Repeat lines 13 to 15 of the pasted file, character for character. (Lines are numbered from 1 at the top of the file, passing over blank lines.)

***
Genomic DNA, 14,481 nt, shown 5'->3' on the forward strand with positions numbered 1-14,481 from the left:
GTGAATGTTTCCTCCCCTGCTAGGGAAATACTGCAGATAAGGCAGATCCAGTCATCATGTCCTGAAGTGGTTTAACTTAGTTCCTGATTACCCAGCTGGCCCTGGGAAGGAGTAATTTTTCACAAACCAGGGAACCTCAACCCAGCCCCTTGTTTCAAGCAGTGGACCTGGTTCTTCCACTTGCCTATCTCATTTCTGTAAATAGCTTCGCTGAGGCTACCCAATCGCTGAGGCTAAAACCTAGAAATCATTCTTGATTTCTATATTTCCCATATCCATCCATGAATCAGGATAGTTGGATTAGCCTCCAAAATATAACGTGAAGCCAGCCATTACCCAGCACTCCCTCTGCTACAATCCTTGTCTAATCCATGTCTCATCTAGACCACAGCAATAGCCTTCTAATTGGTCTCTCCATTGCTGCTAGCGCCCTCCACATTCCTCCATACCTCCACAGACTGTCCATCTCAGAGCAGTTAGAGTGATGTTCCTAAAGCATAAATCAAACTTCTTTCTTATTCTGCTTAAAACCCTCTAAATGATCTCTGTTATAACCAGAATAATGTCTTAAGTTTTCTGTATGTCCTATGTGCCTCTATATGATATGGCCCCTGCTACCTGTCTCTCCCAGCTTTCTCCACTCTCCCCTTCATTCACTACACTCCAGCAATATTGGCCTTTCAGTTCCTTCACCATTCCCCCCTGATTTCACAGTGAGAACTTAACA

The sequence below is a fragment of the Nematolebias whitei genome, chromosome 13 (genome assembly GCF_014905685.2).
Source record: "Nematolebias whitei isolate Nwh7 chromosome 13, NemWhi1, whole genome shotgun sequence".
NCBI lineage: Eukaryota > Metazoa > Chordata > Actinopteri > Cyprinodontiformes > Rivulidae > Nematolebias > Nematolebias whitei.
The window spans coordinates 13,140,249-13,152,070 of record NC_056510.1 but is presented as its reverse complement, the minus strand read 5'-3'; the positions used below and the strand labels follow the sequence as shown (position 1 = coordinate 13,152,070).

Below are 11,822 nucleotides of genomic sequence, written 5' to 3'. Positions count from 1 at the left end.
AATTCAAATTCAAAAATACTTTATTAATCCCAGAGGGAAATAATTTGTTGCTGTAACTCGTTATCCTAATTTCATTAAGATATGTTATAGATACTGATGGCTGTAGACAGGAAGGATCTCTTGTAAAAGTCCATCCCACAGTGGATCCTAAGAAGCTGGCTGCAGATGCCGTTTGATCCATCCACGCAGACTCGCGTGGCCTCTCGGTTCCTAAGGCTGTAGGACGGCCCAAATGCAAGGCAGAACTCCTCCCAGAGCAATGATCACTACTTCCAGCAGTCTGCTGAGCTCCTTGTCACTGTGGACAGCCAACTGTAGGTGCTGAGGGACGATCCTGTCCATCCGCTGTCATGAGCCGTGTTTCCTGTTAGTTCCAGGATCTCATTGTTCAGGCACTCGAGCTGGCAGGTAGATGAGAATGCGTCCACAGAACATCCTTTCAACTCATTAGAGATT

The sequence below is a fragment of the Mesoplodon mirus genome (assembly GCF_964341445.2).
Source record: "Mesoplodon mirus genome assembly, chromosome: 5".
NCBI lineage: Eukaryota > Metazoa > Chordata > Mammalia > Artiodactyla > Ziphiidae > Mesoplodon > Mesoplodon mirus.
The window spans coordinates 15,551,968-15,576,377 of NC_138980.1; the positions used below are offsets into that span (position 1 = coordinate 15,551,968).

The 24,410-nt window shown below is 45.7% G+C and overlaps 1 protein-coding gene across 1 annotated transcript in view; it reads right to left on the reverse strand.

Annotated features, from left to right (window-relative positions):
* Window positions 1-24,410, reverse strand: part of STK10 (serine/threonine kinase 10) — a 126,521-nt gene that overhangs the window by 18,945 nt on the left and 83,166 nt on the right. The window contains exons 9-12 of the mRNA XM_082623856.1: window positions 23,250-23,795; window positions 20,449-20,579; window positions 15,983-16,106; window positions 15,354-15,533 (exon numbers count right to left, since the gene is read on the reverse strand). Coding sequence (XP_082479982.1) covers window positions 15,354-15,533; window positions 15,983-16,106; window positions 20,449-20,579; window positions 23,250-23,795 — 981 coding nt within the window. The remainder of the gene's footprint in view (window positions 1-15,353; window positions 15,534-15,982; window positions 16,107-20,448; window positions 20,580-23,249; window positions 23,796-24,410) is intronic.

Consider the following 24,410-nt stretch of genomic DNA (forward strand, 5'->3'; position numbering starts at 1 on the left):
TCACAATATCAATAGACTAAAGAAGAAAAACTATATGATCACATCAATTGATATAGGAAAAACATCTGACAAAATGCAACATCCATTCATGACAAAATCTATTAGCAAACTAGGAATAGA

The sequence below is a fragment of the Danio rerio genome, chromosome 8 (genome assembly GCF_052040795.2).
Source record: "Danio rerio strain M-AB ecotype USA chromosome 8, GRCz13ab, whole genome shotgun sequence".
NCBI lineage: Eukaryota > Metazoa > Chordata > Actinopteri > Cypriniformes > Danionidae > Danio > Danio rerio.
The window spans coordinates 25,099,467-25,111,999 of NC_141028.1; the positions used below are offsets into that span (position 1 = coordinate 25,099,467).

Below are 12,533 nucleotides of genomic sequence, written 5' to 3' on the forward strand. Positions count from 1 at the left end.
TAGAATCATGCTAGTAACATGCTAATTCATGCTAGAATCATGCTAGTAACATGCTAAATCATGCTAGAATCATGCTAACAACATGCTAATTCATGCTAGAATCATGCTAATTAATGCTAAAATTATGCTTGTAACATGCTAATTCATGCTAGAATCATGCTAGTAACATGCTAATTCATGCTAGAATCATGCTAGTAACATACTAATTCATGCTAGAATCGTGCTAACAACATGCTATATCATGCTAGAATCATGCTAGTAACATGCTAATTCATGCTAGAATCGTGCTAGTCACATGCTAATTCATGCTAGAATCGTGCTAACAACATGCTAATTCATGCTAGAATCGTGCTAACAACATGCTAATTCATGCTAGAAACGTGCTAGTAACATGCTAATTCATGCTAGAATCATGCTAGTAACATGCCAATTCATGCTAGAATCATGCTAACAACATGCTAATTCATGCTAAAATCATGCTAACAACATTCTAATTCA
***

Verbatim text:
The 24,410-nt window shown below is 45.7% G+C and overlaps 1 protein-coding gene across 1 annotated transcript in view; it reads right to left on the reverse strand.

Annotated features, from left to right (window-relative positions):
* Window positions 1-24,410, reverse strand: part of STK10 (serine/threonine kinase 10) — a 126,521-nt gene that overhangs the window by 18,945 nt on the left and 83,166 nt on the right. The window contains exons 9-12 of the mRNA XM_082623856.1: window positions 23,250-23,795; window positions 20,449-20,579; window positions 15,983-16,106; window positions 15,354-15,533 (exon numbers count right to left, since the gene is read on the reverse strand). Coding sequence (XP_082479982.1) covers window positions 15,354-15,533; window positions 15,983-16,106; window positions 20,449-20,579; window positions 23,250-23,795 — 981 coding nt within the window. The remainder of the gene's footprint in view (window positions 1-15,353; window positions 15,534-15,982; window positions 16,107-20,448; window positions 20,580-23,249; window positions 23,796-24,410) is intronic.